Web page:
So this week I’m reading a book called Hal Spacejock, by Simon Haynes. (This is after polishing off the very short post-apocalyptic SF book H2O, by Irving Belateche, which while not making it to Teaser Tuesday, is notable because a central plot point is the remnant of the Internet that still exists in its devastated world. The Internet scrap is called the Line, capitalized, which caused me to draw constant comparisons between it and the Line from The Half-Made World. Needless to say, H2O did not benefit from the comparison. But I digress.)
So last week I finally got around to watching “Thank You For Smoking“, the satirical 2005 film about the tobacco industry and its efforts to lobby Congress and the public about its products. Not being familiar with the source material, I at first didn’t realize that it was set before the massive settlements between cigarette companies and the government; once that became apparent, I kept waiting for Russell Crowe to appear in the background to leak secret industry documents to intrepid reporters. Instead Aaron Eckhart (in a great performance that manages to make his smooth lobbyist character, Nick Naylor, not come across as smarmy) sleeps with an intrepid reporter, but that’s okay, too.
Before I came to realize that my style and subject matter were both completely unsuited for The New Yorker, I actually tried getting published there once or twice. No surprise: Rejected.
So the other day we watched Idiocracy, which tells the story of a man who is put into cryogenic sleep and awakes centuries later to become an interplanetary delivery boy in a world populated by aliens, robots, and talking severed heads. Oh, no, sorry, that’s Futurama. Actually, Idiocracy is the story of Joe, who (along with a woman named Rita) is part of an army cryogenics experiment that goes awry. When Joe and Rita awaken 500 years after being frozen, they discover that the world is populated by rejects from the early elimination phase of shows like American Idol, Survivor, and The Real World, as well as the sort of people who try to emulate the things they see on shows like Jackass. (Somehow, despite being complete morons, they manage to keep all their high-tech equipment more or less functional. We can probably assume this equipment is serviced by robots like Bender [Futurama again, sorry].)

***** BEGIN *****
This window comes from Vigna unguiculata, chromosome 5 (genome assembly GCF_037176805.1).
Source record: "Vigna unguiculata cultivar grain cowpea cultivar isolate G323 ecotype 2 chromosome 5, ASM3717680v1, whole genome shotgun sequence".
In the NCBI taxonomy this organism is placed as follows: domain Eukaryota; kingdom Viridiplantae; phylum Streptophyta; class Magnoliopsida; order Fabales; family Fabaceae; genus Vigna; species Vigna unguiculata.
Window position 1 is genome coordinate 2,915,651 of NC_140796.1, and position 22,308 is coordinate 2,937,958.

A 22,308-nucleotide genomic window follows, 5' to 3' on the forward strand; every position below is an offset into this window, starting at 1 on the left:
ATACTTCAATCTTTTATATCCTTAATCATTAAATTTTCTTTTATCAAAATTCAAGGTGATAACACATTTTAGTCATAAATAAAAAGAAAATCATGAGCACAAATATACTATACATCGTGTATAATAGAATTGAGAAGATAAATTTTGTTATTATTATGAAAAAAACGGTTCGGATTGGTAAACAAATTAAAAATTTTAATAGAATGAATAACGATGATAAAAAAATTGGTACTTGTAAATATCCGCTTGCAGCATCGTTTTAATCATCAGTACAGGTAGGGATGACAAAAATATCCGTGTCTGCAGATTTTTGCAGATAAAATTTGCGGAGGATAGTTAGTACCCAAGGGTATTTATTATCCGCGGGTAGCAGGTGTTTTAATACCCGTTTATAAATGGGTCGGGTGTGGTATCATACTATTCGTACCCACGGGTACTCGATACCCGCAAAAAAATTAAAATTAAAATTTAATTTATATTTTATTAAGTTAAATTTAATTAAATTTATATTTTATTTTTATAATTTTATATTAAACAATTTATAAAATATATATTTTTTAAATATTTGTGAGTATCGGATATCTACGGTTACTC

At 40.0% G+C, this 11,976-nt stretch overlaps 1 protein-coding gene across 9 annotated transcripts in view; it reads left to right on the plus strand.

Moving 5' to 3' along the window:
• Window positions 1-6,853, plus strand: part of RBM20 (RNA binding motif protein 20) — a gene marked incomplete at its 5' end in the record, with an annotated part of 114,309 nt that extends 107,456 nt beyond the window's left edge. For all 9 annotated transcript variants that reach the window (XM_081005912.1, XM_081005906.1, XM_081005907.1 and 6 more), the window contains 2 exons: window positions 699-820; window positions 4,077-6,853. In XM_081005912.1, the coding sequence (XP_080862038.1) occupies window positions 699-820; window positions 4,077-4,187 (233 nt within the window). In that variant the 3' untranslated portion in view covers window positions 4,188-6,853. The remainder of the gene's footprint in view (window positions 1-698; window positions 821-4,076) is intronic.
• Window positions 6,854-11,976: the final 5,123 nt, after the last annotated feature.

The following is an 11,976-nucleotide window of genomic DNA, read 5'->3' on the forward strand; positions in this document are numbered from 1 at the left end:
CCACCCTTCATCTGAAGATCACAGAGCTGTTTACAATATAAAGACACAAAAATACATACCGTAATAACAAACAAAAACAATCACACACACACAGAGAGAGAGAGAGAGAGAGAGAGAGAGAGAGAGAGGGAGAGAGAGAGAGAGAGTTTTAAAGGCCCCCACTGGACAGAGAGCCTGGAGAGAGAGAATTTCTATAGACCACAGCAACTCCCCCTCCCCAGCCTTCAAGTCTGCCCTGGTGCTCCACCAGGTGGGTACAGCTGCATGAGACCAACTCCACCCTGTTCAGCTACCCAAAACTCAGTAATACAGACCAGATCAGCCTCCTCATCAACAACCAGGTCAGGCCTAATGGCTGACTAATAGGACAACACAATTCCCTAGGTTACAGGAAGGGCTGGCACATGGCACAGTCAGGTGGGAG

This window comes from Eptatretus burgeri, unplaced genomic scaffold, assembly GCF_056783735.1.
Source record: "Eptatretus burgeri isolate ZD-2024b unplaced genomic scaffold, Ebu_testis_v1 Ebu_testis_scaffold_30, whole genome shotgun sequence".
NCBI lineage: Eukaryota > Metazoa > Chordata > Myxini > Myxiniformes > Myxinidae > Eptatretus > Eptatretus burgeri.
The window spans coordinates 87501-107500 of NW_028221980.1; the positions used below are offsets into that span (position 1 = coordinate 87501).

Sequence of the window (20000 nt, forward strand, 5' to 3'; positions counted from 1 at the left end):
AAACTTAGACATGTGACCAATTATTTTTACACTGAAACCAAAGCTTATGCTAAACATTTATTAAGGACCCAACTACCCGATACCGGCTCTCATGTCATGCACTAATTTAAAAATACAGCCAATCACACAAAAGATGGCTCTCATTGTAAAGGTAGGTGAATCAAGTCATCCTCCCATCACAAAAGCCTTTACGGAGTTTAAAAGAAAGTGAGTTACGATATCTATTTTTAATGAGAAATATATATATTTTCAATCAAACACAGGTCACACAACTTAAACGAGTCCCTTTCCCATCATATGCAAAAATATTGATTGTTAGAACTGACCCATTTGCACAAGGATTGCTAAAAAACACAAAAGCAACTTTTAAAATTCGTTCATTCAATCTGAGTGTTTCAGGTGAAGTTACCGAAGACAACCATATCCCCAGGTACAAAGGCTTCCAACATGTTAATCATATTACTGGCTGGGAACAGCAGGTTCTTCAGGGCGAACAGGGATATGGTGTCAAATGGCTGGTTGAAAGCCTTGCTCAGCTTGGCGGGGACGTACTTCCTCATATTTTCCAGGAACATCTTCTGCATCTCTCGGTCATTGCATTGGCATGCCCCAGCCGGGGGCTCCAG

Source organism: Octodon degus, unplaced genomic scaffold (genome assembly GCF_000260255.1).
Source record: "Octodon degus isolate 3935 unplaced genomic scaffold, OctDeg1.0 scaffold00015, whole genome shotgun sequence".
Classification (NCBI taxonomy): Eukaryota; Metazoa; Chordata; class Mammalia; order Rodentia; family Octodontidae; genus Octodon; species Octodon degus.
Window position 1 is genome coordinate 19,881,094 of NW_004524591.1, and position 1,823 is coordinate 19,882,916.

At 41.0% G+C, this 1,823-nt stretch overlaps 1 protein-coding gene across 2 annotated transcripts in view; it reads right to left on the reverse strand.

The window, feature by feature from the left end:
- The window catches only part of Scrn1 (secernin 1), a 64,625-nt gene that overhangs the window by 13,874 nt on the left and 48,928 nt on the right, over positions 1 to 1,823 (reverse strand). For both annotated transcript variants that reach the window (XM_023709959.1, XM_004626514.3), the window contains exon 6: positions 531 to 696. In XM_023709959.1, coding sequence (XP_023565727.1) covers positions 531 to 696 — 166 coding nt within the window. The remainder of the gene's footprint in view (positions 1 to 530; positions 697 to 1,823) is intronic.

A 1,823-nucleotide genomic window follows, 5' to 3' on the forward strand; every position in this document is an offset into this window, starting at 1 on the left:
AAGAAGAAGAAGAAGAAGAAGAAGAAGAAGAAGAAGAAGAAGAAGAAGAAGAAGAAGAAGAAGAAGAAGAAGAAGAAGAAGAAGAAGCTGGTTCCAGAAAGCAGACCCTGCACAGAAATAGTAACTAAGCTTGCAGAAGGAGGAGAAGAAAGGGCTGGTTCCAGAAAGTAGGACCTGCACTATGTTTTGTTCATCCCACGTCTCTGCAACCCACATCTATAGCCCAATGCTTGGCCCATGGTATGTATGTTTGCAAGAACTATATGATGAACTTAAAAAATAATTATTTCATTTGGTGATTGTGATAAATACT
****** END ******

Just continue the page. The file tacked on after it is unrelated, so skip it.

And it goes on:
The conceit behind this dystopian future is that all the smart people dithered too much over having kids until it was too late, or only had one or two, while the nitwits from Jerry Springer were popping out offspring by the dozen, until eventually they more or less took over the world. This conceit is so plausible that it’s actually frightening. (I don’t see any kids running around the house here. Sorry, Mike. Do dogs count?)
Anyway, when our hero, average Joe (his name is, literally, Joe), awakens to this new reality, writer/director Mike Judge has plenty of satirical ammunition, which he expends cheerfully obliterating everything from ubiquitous product placement and corporate sponsorship to “reality” shows like Ow My Balls to mass-market consumerism to monster truck rallies. He even gets in a few digs at Child Protective Services that are only marginally less realistic than what we saw earlier in August Rush. While not quite up to the level of his earlier Office Space, there are a number of giggles to be had in Idiocracy. The relentless stupidity of the future population does eventually get a little wearing, but if nothing else, the President and his cabinet members have plenty of flair.
Idiocracy put my wife to sleep in about 45 minutes, which is pretty good for satire. I definitely heard her laughing once or twice, too.